India’s beleaguered Kingfisher Airlines is working on a revival plan for efficient and reliable operations to regain its air operator certificate, which expires Dec. 31.
India’s aviation regulator, the Directorate General of Civil Aviation (DGCA), on Oct. 20 suspended the carrier’s flying license for failing to produce a credible financial and operational revival plan.
“We are preparing a new revival plan and will soon present it to the DGCA, which will take a final call on revoking the suspension order,” an airline official says. “We will put forth our case to the DGCA and expect to resume operations soon,” the official adds.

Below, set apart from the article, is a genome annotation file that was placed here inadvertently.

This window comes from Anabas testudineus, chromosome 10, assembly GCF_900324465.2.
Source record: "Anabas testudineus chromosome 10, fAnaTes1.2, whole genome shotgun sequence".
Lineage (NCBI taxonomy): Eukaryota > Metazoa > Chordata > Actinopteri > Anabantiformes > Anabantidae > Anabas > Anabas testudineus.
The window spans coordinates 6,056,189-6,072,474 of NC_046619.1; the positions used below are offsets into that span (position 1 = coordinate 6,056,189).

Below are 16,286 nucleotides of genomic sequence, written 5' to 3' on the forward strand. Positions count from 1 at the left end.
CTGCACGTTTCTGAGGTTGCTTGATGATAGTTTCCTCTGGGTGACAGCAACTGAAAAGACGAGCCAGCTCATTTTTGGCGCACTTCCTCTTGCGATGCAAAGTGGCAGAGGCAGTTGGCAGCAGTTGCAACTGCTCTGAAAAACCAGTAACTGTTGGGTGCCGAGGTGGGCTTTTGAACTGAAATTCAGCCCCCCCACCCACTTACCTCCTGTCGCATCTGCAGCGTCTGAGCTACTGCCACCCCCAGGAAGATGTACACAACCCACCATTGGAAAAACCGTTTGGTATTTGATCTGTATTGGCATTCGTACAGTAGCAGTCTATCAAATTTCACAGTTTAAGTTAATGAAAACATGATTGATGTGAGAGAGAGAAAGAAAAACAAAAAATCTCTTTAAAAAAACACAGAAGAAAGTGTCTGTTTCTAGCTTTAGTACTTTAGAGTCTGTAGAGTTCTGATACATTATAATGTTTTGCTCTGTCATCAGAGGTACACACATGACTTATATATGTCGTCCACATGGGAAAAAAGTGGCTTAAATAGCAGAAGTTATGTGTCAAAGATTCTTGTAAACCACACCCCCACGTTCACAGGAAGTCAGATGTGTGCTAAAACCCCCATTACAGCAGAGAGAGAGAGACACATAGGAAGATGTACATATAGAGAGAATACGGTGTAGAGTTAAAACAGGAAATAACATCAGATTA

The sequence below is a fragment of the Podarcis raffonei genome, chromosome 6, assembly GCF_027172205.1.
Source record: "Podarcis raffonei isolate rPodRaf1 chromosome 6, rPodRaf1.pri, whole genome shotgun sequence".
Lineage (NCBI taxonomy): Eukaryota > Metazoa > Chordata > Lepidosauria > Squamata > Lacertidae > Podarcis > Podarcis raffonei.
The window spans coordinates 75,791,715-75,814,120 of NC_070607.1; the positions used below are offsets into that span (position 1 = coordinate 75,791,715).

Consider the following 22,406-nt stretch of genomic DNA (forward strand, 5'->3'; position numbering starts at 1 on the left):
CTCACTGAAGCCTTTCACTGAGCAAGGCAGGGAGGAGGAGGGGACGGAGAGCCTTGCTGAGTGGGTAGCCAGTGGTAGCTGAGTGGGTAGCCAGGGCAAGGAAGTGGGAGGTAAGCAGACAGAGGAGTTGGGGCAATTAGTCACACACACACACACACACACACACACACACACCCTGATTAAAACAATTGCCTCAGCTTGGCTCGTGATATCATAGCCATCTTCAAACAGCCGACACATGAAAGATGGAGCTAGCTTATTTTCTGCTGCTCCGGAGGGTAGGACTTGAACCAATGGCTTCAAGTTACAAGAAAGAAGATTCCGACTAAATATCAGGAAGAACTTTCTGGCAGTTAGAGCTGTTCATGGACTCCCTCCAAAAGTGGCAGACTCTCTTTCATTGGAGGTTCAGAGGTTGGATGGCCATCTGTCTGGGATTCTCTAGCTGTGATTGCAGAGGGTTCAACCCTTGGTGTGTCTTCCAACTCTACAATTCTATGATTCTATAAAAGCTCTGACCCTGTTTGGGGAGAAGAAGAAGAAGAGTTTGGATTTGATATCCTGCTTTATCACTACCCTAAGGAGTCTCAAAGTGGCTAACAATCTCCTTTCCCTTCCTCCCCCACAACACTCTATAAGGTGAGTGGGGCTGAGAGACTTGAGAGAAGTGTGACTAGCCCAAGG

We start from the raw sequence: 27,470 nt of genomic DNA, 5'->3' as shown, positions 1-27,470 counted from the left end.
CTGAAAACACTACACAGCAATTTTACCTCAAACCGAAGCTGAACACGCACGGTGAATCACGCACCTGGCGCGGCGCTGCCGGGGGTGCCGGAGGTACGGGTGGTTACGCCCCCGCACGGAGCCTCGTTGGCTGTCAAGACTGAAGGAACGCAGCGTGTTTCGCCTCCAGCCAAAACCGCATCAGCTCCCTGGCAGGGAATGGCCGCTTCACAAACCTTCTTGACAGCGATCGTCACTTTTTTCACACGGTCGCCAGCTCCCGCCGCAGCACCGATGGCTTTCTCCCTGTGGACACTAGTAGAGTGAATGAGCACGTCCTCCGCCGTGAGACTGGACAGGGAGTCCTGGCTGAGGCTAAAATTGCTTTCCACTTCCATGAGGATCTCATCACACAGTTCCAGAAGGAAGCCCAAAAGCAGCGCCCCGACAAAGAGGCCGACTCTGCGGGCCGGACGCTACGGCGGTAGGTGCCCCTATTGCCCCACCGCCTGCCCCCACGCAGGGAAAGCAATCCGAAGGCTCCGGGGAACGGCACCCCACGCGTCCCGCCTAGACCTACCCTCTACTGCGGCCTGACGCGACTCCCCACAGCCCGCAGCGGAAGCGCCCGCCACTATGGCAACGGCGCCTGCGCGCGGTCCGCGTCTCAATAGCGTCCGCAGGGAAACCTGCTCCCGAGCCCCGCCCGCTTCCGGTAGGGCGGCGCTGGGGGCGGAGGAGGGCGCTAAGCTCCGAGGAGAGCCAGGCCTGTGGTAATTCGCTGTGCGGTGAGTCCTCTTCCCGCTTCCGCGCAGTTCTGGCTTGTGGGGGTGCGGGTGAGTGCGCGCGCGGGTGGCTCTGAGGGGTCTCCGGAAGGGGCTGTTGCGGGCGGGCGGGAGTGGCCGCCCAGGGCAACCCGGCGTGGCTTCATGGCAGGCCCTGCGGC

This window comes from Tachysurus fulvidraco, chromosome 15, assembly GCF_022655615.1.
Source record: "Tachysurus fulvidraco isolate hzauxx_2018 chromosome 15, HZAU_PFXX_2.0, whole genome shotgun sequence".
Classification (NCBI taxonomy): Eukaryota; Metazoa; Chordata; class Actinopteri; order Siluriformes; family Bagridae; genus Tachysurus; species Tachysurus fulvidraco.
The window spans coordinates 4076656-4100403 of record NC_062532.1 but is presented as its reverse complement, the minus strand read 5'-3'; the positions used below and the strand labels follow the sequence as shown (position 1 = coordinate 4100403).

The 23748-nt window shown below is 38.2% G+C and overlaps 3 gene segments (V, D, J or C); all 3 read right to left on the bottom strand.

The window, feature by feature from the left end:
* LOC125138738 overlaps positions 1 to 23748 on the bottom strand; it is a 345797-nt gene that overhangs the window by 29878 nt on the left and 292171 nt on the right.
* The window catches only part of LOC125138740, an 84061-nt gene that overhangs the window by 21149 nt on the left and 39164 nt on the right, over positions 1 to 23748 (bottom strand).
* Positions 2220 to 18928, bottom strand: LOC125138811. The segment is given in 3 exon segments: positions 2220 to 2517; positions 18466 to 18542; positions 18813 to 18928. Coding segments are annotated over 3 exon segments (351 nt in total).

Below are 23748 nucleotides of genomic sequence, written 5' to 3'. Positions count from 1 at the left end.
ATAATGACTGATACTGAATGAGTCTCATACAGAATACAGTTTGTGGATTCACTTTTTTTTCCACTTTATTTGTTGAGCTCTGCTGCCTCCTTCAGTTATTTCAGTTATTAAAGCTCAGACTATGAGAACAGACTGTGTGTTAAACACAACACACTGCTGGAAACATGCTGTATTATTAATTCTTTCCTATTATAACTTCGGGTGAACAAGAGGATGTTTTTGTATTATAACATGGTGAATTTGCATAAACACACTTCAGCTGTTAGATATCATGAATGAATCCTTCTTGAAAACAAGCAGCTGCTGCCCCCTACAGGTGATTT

Meanwhile, a civil aviation ministry official says if the debt-ridden airlines fails to detail a resumption plan, the restoration of its scheduled operator’s permit, which is valid until Dec. 31, may be delayed.
The airline plunged into a deep financial crisis after employees walked off the job Sept. 30 because of non-payment of salaries since March, forcing a complete shutdown of operations.
The employees ended their 26-day strike on Oct. 25 after management assured them pending salaries would be paid by year-end.
Even as Kingfisher resolved the deadlock with his striking workers, India’s civil aviation ministry made clear the carrier will have to convince the DGCA that it is fully prepared to fly with all safety measures in place before resuming operations.
Currently, the airline has only 10 operational aircraft, down from 66 a year ago.